We’ve heard the Lina Law mentioned in the same breath as the bloody demolition in Parañaque City. One is confirmed dead and many injured as residents assault the incoming police column spearheading the demolition in the Silverio Compound.
The Lina Law — an informal name lifted from the law’s author, former Senator Joey Lina — is the common and informal name used when referring to Republic Act No. 7279, formally known as the Urban Development and Housing Act of 1992 (“An Act to Provide for a Comprehensive and Continuing Urban Development and Housing Program, Establish the Mechanism for its Implementation, and for Other Purposes.” The Lina Law is the governing law on the subject matter of “squatting” in the Philippines. It governs the eviction and demolition relating to informal settlers. It is also the law that governs the local expropriation of property for purposes of urban land reform and housing.
Squatting used to be a crime under Presidential Decree No. 772 (Penalizing Squatting and Other Similar Acts), but this law was repealed by Republic Act No. 8368, also known as the Anti-Squatting Law Repeal Act of 1997. PD 772, which was issued by President Ferdinand E. Marcos on 20 August 1975. made it a crime for any “person who, with the use of force, intimidation or threat, or taking advantage of the absence or tolerance of the landowner, succeeds in occupying or possessing the property of the latter against his will for residential commercial or any other purposes.” PD 772 was subsequently repealed by Republic Act No. 8368, which took effect on 27 December 1997.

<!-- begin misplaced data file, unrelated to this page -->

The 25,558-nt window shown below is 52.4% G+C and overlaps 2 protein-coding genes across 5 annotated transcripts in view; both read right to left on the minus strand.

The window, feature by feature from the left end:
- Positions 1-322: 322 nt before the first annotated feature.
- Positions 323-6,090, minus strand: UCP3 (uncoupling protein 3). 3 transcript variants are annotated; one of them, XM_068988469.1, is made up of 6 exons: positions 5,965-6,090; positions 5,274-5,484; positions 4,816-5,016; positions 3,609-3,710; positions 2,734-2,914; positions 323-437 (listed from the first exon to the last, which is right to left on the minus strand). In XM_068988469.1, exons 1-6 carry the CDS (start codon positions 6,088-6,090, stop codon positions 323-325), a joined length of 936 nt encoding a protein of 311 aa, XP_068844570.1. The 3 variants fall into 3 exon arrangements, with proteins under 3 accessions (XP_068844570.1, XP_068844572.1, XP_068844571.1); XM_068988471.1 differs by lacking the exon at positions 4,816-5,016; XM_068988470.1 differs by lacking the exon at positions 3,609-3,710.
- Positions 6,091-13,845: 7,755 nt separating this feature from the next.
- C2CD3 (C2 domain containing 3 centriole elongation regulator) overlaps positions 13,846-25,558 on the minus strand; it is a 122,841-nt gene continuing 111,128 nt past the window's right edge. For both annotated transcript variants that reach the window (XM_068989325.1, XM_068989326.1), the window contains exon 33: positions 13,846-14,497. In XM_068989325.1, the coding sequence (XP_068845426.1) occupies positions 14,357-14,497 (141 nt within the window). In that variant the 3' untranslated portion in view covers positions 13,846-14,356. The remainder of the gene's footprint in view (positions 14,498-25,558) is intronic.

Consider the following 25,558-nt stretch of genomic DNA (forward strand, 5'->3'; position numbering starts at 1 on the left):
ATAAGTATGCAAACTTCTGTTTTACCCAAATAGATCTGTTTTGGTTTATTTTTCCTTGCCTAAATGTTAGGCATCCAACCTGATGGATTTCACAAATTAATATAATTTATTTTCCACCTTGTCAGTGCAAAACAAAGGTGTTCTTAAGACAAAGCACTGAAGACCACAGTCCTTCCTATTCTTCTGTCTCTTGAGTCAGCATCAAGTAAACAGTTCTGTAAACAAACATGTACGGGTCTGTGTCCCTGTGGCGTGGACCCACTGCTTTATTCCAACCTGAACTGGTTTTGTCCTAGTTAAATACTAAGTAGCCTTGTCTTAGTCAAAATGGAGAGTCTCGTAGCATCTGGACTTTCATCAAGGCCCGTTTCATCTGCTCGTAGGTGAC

It is interesting to note that the sole purpose of RA 8368, considered as a major piece of legislation on the country’s anti-poverty program, was to expressly repeal PD 772. However, it has also been emphasized that the express repeal is never meant to encourage or protect acts of squatting on somebody else’s land. The repeal of the Anti-Squatting Law, however, does not mean that people now have unbridled license to illegally occupy lands they do not own. Recourse may be had in cases of violation of their property rights, such as those provided under the Lina Law which penalizes professional squatters and squatting syndicates. The Revised Penal Code provides for criminal prosecution in cases of Trespass to Property, Occupation of Real Property or Usurpation of Real Rights in Property and similar violations. Other available remedies include the actions for forcible entry or unlawful detainer and civil liability for damages under the Civil Code.
While we’re at it, you may want to discuss which group is more to blame. One group consists of informal settlers (politically-correct term for “squatters”), many of whom were clearly shown on the TV hurling molotov cocktails and other debris at the incoming police officers. The other group consists of the police officers who are implementing a court order. Some say that the use of live rounds is an use of excessive force on the part of the police. Some say the police merely responded to a legitimate threat to their lives. Let’s hear what you have to say.